I have been without by force, by accident, by coercion, and of my own volition.  Like it or not, I cannot live without medication.

Hillary, Why? : 30 Days of Truth

Day 14 : A hero that has let you down. (letter)

Preface:  I didn’t exactly grow up with what people define as male and female role models.  There wasn’t a singular person I emulated.  Figures moved in and out of my life, leaving behind admirable traits I wanted to embody.  However, I never expected to find myself in a singular entity.  All of the best, because this prompt is about the disillusionment with idealized people, public entities or personal entities.

Dear Hillary Clinton,

I grew up in what I consider to be “The Golden Years” during the Clinton administration.  I remember the time before that, when my father, a war veteran, was fighting for disability.  And I also recall my brother, a young boy with autism, was having problems getting help through public programs.  Our family went through very difficult times prior to the changes that the Clinton administration brought to our country.  It was a brilliant time of prosperity and effective, accessible, public programs.  The Clinton administration focused on aiding the populations most in need, and keeping politicians and capitalists in check.

Unfortunately, it was about the time of my adulthood when the Bush administration took over.  And his final blow to the country came at the worst possible moment of my life, in 2008.  Prior to that year, I had managed to struggle my way out of poverty and minimum wage hell, into a comfortable desk job.  My soon-to-be husband had worked his way up the career ladder in a short period of time, using nothing more than great ambition, incredible intelligence, and amazing talent.  We were in a comfortable middle-class situation, as all young couples aspire to be before they are married and have children.

A month before our wedding, I was unjustly terminated as a result of my new. but high risk pregnancy.  Companies just seemed to see fit doing what they pleased without much legal recourse.  Unfortunately, the minute I began to take legal action, they offered me full reinstatement to my job with medical considerations.  Pennsylvania is an “at-will” state, so if I were to have declined a full reinstatement, I would not have been able to collect unemployment.  I needed the medical insurance felt as if my hands were tied.

Upon my return, I had found my desk was completely bare, sparing only my personal effects.  The company had lied to me about the nature of my full reinstatement.  Though I was restored to my job, I was not restored to my computer access or my essential functions.  In essence, this company made me a glorified personal assistant to a personal assistant.  Very soon after, at the admission of a nurse at a practitioners office, I discovered that the plan was to write me up for any unplanned missed sick days, and eventually find legal grounds to fire me.  I should have been protected under the Americans with Disabilities Act, but the company had found their loophole.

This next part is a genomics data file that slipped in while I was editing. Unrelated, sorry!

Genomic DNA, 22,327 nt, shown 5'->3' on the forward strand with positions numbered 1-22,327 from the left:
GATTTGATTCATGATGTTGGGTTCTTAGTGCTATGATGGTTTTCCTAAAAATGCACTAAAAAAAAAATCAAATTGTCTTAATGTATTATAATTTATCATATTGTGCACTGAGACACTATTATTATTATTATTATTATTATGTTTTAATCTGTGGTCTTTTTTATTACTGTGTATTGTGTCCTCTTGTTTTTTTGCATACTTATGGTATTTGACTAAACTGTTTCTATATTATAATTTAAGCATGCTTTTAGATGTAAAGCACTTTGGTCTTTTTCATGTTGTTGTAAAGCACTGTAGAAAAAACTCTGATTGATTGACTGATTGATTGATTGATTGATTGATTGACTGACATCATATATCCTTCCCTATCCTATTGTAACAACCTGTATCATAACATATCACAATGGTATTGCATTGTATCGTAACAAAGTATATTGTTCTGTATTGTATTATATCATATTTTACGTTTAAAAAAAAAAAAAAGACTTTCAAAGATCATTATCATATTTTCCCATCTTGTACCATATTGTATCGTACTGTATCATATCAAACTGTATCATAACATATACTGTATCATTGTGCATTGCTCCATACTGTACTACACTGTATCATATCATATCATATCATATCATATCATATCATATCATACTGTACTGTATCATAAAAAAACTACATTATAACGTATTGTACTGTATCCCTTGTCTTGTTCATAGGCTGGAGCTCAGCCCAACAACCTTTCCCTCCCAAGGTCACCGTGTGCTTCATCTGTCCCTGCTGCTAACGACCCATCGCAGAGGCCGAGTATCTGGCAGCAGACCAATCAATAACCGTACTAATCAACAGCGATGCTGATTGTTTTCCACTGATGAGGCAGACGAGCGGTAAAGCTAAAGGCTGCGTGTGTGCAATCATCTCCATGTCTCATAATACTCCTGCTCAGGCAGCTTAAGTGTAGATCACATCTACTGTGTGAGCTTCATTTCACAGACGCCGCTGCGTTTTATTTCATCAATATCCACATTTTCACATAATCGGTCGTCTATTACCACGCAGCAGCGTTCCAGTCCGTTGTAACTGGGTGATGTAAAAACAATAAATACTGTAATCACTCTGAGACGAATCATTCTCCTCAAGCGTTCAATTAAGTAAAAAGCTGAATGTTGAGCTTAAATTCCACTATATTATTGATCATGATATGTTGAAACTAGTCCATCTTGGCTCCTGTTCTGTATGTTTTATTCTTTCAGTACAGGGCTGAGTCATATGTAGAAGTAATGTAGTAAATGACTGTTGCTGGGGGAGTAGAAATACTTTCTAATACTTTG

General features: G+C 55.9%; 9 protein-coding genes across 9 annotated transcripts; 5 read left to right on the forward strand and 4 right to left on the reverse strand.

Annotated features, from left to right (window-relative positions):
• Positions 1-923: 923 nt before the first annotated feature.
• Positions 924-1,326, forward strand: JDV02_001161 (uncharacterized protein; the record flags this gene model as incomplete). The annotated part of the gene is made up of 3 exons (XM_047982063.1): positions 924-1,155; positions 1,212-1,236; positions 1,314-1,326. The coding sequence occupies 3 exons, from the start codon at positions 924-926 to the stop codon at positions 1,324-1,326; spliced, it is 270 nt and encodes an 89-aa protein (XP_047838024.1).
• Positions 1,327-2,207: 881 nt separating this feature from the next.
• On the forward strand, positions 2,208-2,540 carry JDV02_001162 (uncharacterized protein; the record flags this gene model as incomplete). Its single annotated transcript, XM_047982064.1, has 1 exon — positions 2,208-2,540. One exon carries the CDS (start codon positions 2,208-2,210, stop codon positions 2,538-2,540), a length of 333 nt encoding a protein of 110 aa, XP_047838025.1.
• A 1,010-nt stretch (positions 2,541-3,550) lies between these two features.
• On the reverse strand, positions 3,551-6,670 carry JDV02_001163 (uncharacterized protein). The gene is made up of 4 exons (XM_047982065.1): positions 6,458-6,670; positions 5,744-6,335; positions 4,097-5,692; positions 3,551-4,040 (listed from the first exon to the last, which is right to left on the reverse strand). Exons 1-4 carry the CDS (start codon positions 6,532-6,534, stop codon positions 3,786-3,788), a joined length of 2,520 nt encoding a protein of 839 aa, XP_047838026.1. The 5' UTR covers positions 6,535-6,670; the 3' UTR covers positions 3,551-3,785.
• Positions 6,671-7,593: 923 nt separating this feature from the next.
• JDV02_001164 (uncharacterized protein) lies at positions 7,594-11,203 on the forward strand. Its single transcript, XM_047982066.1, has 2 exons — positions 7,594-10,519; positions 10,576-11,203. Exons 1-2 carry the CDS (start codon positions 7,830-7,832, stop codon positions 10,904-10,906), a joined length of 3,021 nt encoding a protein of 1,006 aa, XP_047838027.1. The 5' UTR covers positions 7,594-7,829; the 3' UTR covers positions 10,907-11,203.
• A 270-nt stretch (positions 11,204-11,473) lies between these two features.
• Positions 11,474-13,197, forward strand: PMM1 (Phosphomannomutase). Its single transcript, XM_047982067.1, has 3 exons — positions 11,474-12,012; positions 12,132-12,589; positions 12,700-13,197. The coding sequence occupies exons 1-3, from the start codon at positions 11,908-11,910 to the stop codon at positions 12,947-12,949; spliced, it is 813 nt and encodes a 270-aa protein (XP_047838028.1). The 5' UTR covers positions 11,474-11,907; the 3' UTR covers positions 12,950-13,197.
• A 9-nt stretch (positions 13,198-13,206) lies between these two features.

I quit, before they could fire me again, and leave a permanent black mark on my employment history.  During our honeymoon, my husband’s company held a tribunal for layoffs.  The only reason we know this for sure is because the administrator seemed to have forgotten that the nurse on staff was my MIL.  By the time we returned, we had both resigned from our jobs, and were left completely destitute, save for the tiniest bit of wedding money remaining.  By this time, I had gone beyond my first trimester and was showing.  Though my husband was able to gain employment within the next month, we had gotten into severe debt.  Unfortunately, I wasn’t so lucky, seeing as how I was discriminated against at every turn. And at the time, high-risk pregnancy was not considered a long-term enough disability to collect SSDI.

Nearing the end of my pregnancy, Bush decided to start throwing money at every large company that would solicit him.  I wrote Stop Them Before They Spend Again!, originally a blog essay against the Bush bailouts, seeing them as an economic detriment.  And they were.  We are still feeling the economic effects of such bad administrative decisions and capitalistic greed globally.  My husband has just now secured a full time job with potential for advancement.  But, that’s potentially due to the fact that the company is actually Canadian, and not American.

I’m not pinning any of the aforementioned on you.  I was setting the scene for my disappointment.  I voted for you in the primaries.  When I heard that you were interested in running, I was overjoyed.  I saw a time where we, as a nation, could make good decisions and dig ourselves out of the huge hole.  I saw a rise in the middle class, and a quality of life like we have never experienced before.  I was a little disappointed that you lost the primaries, and I don’t feel as if you really gave the campaign as much effort as President Obama.